Across the nation, statistics show 1in4 to 1in3 women experience Domestic Violence in their lifetime. And please realize that with the current societal expectations of secrecy and privacy, & victim shame, the numbers are likely higher than that. www.helpguide.org
Signs of Abuse and Abusive Relationships
Domestic violence and abuse can happen to anyone, yet the problem is often overlooked, excused, or denied. This is especially true when the abuse is psychological, rather than physical. Noticing and acknowledging the signs of an abusive relationship is the first step to ending it. No one should live in fear of the person they love. If you recognize yourself or someone you know in the following warning signs and descriptions of abuse, reach out. There is help available.
Understanding domestic violence and abuse
- Occurs when one person in an intimate relationship or marriage tries to dominate and control the other person. Domestic abuse that includes physical violence is called domestic violence.
- Abusers use fear, guilt, shame, and intimidation to wear you down and keep you under his or her thumb. Your abuser may also threaten you, hurt you, or hurt those around you.
- Domestic violence and abuse does not discriminate; it happens among heterosexual couples and in same-sex partnerships. It occurs within all age ranges, ethnic backgrounds, and economic levels.
- The bottom line is that abusive behavior is never acceptable, whether it’s coming from a man, a woman, a teenager, or an older adult. You deserve to feel valued, respected, and safe.
Signs of an abusive relationship
There are many signs of an abusive relationship. The most telling sign is fear of your partner. If you feel like you have to walk on eggshells around your partner—constantly watching what you say and do in order to avoid a blow-up—chances are your relationship is unhealthy and abusive. Other signs that you may be in an abusive relationship include a partner who belittles you or tries to control you, and feelings of self-loathing, helplessness, and desperation.
To determine whether your relationship is abusive, answer the questions below. The more “yes” answers, the more likely it is that you’re in an abusive relationship.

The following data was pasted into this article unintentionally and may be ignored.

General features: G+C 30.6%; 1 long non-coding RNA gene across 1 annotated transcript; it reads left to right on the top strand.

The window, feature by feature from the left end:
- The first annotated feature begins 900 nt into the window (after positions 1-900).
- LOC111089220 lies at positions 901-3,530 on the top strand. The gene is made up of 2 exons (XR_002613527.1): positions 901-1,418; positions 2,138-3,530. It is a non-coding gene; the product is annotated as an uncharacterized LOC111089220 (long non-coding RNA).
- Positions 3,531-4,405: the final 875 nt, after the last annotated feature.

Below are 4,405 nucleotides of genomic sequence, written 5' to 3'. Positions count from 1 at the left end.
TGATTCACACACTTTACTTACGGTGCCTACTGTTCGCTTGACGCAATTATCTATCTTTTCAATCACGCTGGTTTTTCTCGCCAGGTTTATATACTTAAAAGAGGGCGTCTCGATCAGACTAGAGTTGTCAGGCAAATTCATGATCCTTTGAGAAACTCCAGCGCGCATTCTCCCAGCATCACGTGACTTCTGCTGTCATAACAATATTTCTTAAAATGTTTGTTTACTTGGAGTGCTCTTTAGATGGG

Signs that you’re in an abusive relationship
• feel afraid of your partner much of the time?
• avoid certain topics out of fear of angering your partner?
• believe that you deserve to be hurt or mistreated?
• wonder if you’re the one who is crazy?
• feel emotionally numb or helpless?
Does your partner:
• humiliate or yell at you?
• criticize you and put you down?
• treat you so badly that you’re embarrassed for your friends or family to see?
• ignore or put down your opinions or accomplishments?
• blame you for their own abusive behavior?
• see you as property or a sex object, rather than as a person?
• have a bad and unpredictable temper?
• hurt you, or threaten to hurt or kill you?
• threaten to take your children away or harm them?
• threaten to commit suicide if you leave?
• force you to have sex?
• destroy your belongings?
• act excessively jealous and possessive?
• control where you go or what you do?
• keep you from seeing your friends or family?
• limit your access to money, the phone, or the car?
• constantly check up on you?
Physical abuse and domestic violence
When people talk about domestic violence, they are often referring to the physical abuse of a spouse or intimate partner. Physical abuse is the use of physical force against someone in a way that injures or endangers that person. Physical assault or battering is a crime, whether it occurs inside or outside of the family. The police have the power and authority to protect you from physical attack.
Sexual abuse is a form of physical abuse
Sexual abuse is physical abuse. It is also sexual assault. Any situation in which you are forced to participate in unwanted, unsafe, or degrading sexual activity is sexual abuse. Forced sex, even by a spouse or intimate partner with whom you also have consensual sex, is an act of aggression and violence. Furthermore, people whose partners abuse them physically and sexually are at a higher risk of being seriously injured or killed.
It is still abuse if...
• The incidents of physical abuse seem minor when compared to those you have read about, seen on television, or heard other women talk about. There isn’t a “better” or “worse” form of physical abuse; you can be severely injured as a result of being pushed, for example.
• The incidents of physical abuse have only occurred one or two times in the relationship. Studies indicate that if your spouse/partner has injured you once, it is likely he will continue to physically assault you.
• The physical assaults stopped when you became passive and gave up your right to express yourself as you desire, to move about freely and see others, and to make decisions. It is not a victory if you have to give up your rights as a person and a partner in exchange for not being assaulted!
• There has not been any physical violence. Many women are emotionally and verbally assaulted. This can be as equally frightening and is often more confusing to try to understand.
Source: Breaking the Silence Handbook
Emotional abuse: It’s a bigger problem than you think
Understanding emotional abuse
The aim of emotional abuse is to chip away at your feelings of self-worth and independence. If you’re the victim of emotional abuse, you may feel that there is no way out of the relationship, or that without your abusive partner you have nothing.